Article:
Hellblade: Senua’s Sacrifice follows the titular character Senua, on a personal quest of redemption in which she must literally go through hell. The game is based around Norse mythology and Senua must travel through the gates of hell in order to appease her deceased beloved. The story focuses heavily around the issues of mental health and the game features a disclaimer in which it is outlined that professionals have been a part in giving a realistic depiction of psychosis. The story is fairly mysterious, with snippets unfolding as the game progresses, but it is clear from the start that Senua has been through some truly horrific events.
The events of Senua’s life up until the game starts have caused a fractured view of reality as well as causing her to have a myriad of voices in her ear, sometimes helping her but usually filling her with doubt. These voices are used as a story telling device but also to give puzzle hints and warnings in combat and help keep a level of immersion that is lost with other titles when large tutorial boxes pop up. Hellblade is all about immersion and encourages the player to work things out, which is one area is succeeds very well. The story manages to remain intriguing throughout until the big reveal at the end.
Hellblade is described by the developers as an “independent AAA game”, and the graphics reflect this wonderfully. The game is stunning to look at throughout and is up there with similar titles such as Horizon: Zero Dawn in terms of beauty, although a sense of scale is missing due to very linear gameplay. Senua travels through gloomy forests, torch-lit dungeons, murky swamps and golden beaches; each has a personality of its own and looks gorgeous. The lighting effects are impressive throughout and more that once I found myself stopping to marvel as the light filtering through the trees or flames dancing from torches causing ripples of light on the stone walls. Senua herself is truly impressive and doesn’t conform to the stereotypical heroine in terms of looks which is refreshing. Her facial expressions are animated perfectly and she has a wide-eyed, almost scared expression throughout mirroring her fear of what is happening around her. The textures on her clothing and hair are well rendered and I was particularly impressed with the dirt and wounds that build up as Senua progresses through the story. The sound is equally atmospheric and fits well with the overall feel of the game, music is used more for effect that constantly as it would interfere with the voices but this method does work well.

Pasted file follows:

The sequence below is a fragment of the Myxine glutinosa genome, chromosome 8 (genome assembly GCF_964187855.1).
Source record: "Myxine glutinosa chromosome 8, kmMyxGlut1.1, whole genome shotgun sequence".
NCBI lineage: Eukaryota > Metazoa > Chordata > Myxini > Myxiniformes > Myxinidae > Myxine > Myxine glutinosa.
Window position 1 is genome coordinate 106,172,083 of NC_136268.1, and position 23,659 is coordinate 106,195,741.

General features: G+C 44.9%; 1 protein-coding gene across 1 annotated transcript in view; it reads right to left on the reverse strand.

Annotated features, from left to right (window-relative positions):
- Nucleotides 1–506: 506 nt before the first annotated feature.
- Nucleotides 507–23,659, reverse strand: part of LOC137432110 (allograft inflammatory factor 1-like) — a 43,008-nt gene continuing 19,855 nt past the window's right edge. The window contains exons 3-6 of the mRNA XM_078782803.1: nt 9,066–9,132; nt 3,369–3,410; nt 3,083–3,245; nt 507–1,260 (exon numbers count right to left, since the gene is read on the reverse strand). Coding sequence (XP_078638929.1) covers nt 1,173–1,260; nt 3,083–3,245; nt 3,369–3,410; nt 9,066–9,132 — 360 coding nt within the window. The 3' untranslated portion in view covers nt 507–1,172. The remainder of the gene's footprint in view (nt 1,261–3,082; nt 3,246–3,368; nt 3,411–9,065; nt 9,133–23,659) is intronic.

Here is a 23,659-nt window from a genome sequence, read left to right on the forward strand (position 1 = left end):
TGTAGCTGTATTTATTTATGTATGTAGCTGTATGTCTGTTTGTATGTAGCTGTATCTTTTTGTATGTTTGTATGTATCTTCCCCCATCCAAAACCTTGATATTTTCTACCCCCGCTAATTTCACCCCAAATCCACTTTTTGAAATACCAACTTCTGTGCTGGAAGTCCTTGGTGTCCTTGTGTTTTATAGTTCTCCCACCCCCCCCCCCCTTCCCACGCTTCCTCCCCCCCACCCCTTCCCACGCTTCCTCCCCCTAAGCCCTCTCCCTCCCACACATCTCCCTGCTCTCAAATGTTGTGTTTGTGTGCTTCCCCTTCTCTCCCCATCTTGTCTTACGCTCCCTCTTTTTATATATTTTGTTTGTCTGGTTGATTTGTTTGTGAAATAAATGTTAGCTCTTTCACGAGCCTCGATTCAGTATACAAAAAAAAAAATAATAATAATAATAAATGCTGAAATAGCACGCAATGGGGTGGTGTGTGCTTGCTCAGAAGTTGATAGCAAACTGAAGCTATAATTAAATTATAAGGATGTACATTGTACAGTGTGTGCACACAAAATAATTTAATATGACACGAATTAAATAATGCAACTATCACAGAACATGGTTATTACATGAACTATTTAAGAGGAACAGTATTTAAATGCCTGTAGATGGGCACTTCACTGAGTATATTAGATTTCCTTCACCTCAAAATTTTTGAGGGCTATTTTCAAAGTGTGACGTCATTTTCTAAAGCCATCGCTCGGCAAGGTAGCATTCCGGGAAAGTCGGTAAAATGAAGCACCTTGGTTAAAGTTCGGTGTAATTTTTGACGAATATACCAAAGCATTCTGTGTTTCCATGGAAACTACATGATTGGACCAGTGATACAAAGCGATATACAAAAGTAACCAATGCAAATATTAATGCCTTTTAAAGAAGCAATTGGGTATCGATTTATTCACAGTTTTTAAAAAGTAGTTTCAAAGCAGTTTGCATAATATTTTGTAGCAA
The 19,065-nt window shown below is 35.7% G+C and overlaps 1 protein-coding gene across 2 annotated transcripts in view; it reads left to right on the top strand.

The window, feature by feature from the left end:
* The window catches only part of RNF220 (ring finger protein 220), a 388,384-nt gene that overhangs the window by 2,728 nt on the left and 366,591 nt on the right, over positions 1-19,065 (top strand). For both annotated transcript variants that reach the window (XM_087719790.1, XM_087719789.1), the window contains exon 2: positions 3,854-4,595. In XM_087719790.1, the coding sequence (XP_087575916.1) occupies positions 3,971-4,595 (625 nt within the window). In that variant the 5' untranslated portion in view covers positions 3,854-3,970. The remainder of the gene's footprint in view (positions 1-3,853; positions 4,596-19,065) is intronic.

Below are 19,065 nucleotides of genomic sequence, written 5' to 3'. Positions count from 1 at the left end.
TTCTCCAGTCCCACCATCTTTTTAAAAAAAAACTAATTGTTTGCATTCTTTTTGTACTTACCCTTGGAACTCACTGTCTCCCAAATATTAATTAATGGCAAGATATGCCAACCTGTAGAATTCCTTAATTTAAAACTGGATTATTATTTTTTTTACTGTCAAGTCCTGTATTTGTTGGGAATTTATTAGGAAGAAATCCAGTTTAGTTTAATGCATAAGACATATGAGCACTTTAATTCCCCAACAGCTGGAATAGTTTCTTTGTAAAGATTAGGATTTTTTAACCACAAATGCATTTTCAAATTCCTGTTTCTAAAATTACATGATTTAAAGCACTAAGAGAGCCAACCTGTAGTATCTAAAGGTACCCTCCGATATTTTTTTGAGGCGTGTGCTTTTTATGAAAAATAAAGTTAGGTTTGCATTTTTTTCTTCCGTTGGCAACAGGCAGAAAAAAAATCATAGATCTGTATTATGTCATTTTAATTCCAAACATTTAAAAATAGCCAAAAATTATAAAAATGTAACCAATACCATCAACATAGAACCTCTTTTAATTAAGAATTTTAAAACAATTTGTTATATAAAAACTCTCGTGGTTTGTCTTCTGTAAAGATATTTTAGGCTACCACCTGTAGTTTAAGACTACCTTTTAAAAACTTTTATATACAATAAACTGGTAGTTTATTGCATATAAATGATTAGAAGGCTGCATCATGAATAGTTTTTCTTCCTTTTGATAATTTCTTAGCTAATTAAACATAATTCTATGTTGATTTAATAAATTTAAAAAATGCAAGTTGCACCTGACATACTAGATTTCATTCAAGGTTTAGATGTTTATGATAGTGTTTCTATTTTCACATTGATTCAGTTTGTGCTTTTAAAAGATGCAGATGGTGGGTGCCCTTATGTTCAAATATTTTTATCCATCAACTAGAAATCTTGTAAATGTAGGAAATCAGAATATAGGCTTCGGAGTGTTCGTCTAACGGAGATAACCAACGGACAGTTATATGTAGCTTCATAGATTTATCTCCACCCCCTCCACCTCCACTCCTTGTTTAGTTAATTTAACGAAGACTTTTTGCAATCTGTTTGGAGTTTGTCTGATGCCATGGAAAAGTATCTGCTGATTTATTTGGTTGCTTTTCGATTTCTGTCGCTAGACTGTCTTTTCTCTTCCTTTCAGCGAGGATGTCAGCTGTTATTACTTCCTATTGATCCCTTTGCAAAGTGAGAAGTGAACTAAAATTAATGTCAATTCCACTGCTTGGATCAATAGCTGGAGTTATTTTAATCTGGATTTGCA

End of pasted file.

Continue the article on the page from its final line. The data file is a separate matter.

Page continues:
Hellblade is a little difficult to clarify in terms of what it is trying to do which leads to a slightly disjointed feel. The write-up on the PlayStation store describes it as an action adventure, which is technically true although the combat feels sparse, leaving puzzles as the dominant gameplay mechanic. The puzzles work well and are fun for the most part but the downside is they are almost all the same. They are based around runes and involve the player finding a shape in the environment that matches a rune seen on a locked door; this could be a gap in a wall, a shadow on the ground, a formation in a tree or even a strung up corpse. These are similar to the Riddler trophies in the Arkham series and are fun to begin with but do start to feel a bit repetitive towards the end. It is frustrating as when the game shies away from the rune puzzles in favour of something else, it truly shines. The set of puzzles in which Senua must find illusion gates which are used to change the environment if the player walks through them, are some of the most satisfying and fun. Another section in which giant masks are used to change time, helping Senua traverse a dilapidated great hall by switching between past and present is great fun but again, not seen enough. The puzzles are a little on the easy side in general, very little is explained in terms of the mechanics of the puzzles so each takes a little time to work out but once this is done, none will take more than a few seconds to work out. This is disappointing as the potential is there but does not feel utilised throughout the game.